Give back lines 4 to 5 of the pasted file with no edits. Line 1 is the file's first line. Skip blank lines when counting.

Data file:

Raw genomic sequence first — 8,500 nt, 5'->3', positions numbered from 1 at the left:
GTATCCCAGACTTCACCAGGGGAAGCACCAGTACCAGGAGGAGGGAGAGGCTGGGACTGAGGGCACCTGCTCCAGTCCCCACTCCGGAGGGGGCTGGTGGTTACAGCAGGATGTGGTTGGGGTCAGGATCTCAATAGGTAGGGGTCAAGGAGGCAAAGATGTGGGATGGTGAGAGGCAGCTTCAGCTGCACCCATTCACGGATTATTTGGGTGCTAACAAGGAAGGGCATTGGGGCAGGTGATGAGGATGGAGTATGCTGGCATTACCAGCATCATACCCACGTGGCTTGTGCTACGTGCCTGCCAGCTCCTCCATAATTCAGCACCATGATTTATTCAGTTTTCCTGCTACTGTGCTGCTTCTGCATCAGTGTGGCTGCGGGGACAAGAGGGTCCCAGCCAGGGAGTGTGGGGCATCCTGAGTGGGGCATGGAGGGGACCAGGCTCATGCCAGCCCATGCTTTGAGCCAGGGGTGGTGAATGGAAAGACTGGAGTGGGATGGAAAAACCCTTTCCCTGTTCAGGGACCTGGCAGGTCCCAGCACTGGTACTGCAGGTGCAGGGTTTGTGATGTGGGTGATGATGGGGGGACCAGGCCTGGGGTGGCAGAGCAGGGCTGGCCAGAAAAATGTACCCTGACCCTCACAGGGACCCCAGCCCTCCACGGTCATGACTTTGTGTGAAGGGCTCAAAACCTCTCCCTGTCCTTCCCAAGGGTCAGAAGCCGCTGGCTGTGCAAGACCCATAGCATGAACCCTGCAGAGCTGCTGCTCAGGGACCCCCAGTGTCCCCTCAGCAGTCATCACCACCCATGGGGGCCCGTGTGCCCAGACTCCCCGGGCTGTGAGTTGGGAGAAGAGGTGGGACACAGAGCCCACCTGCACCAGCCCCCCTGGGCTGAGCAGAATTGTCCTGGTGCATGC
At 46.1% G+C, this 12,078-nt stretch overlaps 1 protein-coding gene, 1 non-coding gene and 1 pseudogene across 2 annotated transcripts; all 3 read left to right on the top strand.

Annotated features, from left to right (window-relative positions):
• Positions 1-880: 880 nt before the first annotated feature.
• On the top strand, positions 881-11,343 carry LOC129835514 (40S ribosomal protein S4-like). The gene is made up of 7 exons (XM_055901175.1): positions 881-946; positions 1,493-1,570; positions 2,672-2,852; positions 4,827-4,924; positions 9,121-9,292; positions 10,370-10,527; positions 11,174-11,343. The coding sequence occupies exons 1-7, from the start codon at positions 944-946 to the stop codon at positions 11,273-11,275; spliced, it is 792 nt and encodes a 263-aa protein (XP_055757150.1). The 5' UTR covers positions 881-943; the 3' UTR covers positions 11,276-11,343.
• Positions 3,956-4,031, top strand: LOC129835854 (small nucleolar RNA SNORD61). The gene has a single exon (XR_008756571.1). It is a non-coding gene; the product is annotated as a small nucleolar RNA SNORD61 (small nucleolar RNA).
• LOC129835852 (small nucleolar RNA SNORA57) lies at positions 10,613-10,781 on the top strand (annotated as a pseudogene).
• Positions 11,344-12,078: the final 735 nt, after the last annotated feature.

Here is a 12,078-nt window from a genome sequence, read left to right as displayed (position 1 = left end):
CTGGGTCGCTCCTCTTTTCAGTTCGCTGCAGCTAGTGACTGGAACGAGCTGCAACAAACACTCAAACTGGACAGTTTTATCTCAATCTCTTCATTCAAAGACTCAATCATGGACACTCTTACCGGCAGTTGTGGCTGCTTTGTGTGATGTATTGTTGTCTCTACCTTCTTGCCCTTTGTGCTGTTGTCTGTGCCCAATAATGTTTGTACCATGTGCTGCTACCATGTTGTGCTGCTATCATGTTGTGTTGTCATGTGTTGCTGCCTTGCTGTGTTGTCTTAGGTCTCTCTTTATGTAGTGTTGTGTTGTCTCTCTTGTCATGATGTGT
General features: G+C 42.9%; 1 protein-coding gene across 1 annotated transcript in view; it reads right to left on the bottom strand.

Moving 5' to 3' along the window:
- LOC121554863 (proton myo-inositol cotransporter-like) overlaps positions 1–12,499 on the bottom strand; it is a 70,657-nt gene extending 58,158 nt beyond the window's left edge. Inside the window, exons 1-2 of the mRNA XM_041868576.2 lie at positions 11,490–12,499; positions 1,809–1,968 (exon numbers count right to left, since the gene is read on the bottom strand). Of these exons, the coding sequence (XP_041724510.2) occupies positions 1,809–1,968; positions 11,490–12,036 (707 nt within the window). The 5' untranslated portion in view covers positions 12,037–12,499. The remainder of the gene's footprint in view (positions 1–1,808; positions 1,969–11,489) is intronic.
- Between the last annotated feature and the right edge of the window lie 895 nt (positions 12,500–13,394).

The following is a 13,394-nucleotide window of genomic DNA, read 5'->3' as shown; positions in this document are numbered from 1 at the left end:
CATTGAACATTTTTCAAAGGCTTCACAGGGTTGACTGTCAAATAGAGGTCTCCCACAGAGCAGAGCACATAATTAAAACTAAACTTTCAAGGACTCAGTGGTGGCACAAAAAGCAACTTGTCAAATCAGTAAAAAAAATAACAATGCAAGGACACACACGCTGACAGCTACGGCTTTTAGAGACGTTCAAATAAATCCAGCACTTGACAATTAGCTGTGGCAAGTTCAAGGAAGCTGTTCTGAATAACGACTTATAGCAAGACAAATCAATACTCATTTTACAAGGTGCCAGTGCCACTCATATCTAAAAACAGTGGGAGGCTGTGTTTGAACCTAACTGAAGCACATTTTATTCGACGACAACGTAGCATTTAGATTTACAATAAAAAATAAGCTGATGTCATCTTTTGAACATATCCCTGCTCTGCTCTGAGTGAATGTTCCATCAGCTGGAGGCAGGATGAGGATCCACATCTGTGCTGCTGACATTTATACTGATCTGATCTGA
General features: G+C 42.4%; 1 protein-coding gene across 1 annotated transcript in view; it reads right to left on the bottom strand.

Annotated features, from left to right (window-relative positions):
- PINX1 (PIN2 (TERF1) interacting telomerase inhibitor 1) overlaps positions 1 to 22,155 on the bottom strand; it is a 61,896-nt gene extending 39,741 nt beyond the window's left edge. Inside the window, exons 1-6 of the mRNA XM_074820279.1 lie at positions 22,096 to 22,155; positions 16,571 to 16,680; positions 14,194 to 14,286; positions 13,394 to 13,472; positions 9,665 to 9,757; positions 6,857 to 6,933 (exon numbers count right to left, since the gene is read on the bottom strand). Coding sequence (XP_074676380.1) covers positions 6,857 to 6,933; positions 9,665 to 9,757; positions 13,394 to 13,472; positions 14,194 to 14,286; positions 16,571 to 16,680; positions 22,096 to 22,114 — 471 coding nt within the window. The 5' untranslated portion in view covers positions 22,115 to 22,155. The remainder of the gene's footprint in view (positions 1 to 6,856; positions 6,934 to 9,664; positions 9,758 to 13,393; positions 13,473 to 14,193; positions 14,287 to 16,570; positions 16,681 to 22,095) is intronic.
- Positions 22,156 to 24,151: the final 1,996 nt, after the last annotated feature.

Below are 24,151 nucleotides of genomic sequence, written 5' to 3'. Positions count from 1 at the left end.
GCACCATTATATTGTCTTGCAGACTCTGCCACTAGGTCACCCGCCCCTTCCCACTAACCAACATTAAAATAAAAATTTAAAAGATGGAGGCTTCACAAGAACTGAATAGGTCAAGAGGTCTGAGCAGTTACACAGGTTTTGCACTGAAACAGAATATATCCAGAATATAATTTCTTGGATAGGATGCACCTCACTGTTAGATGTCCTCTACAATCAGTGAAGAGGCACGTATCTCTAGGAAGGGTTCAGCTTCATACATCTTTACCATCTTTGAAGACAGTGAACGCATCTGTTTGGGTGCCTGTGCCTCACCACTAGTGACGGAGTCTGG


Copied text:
Annotated features, from left to right (window-relative positions):
• Positions 1-880: 880 nt before the first annotated feature.